Source – Permission: CC BY-SA 4.0 Courtesy of Dungdm93

One proven way to ensure that language objectives are well-written is to use verbs that are specific and measurable (observable), linked to the four skill areas: listening, speaking, reading, and writing. To ensure that verbs are not limited to simple or lower-level cognitive tasks for language learners, (e.g., list, retell, categorize, read), the verbs should also reflect a range of tasks that tap higher levels of thinking along Bloom’s Taxonomy.

The two images that follow contain verbs that support the creation of language objectives.

NOTE: The first image represents the updated 2001 version of the taxonomy with upper levels labeled as ‘evaluate’ and ‘create’. The second table of verbs represents the original categories of Bloom’s Taxonomy (1956), with the upper levels being Synthesis and Evaluation. There is clearly some overlap between the upper levels in both versions of the taxonomy.

Source – Permission: CC BY-SA 4.0 Courtesy of Vanderbilt University Center for Teaching
Chart Permission: Courtesy of  Nadia Prokopchuk, Department of Curriculum Studies, University of Saskatchewan. A more comprehensive list of verbs may be found here: Utica University PDF 

Examples of Language Objectives Aligned with Content Objectives

Chart Permission: Courtesy of  Nadia Prokopchuk, Department of Curriculum Studies, University of Saskatchewan

Try it!  Write language objectives to match one of the content objectives below. Hint: Focus on the verbs.

 Permission: Courtesy of Nadia Prokopchuk, Department of Curriculum Studies, University of Saskatchewan

Review Your Learning

  1. Describe some ways to conduct an initial assessment to document a student’s language skills in listening, speaking, reading, and writing.
  2. State the benefits of writing language objectives to correspond with content objectives linked to the school curriculum.
  3. Demonstrate your ability to write language objectives that correspond to content objectives linked to the levels of Bloom’s Taxonomy. Use one or two content objectives from your own school curriculum for this task.

Module 4 Glossary

Bloom’s Taxonomy: A hierarchy created by Benjamin Bloom in 1956 (revised 2001) to present six stages of observable actions that tap higher levels of thinking and increased cognitive activity.

Content and Language Integrated Learning (CLIL): A dual-focused approach in which an additional language is used for the learning and teaching of both content and language.

Content based instruction (CBI): An approach in which students learn the language in real-world contexts using subject matter that is important or relevant to their needs.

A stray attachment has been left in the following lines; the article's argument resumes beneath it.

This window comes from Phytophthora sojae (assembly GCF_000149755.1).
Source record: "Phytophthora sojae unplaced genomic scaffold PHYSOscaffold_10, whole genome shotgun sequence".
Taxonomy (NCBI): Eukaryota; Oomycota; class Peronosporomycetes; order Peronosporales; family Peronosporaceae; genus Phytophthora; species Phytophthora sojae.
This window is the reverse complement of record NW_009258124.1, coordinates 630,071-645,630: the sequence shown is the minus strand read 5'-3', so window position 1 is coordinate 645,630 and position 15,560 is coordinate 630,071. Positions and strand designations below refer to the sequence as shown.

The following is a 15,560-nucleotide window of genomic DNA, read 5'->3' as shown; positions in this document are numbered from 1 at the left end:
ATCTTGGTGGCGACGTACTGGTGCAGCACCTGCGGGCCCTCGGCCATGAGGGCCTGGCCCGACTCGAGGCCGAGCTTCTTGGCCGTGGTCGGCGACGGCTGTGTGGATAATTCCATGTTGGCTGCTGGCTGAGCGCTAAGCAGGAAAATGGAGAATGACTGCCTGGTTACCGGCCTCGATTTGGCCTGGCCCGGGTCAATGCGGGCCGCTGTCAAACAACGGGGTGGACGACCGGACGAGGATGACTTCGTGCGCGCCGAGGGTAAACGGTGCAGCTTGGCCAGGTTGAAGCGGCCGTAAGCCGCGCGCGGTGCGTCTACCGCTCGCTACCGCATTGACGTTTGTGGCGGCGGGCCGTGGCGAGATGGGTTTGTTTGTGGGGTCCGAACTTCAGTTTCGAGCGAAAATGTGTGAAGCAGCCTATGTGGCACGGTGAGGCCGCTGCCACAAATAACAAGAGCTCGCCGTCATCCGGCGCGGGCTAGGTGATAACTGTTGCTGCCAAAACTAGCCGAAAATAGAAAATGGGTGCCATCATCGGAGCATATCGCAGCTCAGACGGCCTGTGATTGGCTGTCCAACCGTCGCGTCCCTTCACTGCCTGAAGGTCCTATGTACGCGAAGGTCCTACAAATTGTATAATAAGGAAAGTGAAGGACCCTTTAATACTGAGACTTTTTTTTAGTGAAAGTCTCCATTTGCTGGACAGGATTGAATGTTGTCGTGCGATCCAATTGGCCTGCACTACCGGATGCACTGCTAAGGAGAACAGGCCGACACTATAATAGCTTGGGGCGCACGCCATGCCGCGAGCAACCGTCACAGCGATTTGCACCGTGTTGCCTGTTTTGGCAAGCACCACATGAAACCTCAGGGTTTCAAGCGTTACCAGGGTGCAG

Content objectives: Statements that indicate what a student is expected to know, understand, and be able to do at the end of each grade, unit, or specific course of study.

Initial assessment: Involves a series of steps that help to determine a child’s language proficiency in the target language at the beginning of a language program.

Language objectives: Target the vocabulary required to comprehend subject matter and achieve the content objectives.

References

Attard-Montalto, S. & Walter, L. (2021). The CLIL Guidebook v.2. A Gateway to CLIL & Technology-Enhanced Scaffolded Learning. Council of Europe and the Erasmus Centre. Retrieved from: https://languages.dk/archive/clil4u/book/FINAL%20-%20THE%20UPDATED%20CLILSTORE%20GUIDEBOOK%20-%20DECEMBER%202021.pdf

Coelho, E. (2012). Language and Learning in Multilingual Classrooms: A Practical Approach. Multilingual Matters. Bristol.

Genesee, F. (1994) Integrating Language and Content: Lessons from Immersion. In Educational Practice Reports. No 11. National Center for Research on Cultural Diversity and Second Language Learning. Washington, DC: Center for Applied Linguistics.

Met, M. (1998).  Curriculum decision-making in content-based language teaching. In J. Cenoz & F. Genesee (Eds)., Beyond bilingualism: Multilingualism and multilingual education (pp. 35-63). Clevedon, UK: Multilingual Matters.

Prokopchuk, N. (2021). The CEFR/CFR Reference Scale: A Practical Tool for Assessing Language Skills in an Additional Language. Chart. College of Education, University of Saskatchewan.

Utica University. (n/d). Bloom’s Taxonomy of Measurable Verbs. New York. Retrieved from: https://www.utica.edu/academic/Assessment/new/Blooms%20Taxonomy%20-%20Best.pdf

Wiggins, G. & McTighe, J. (2005). Understanding by Design. Association for Supervision & Curriculum (ASCD). Virginia: Alexandria.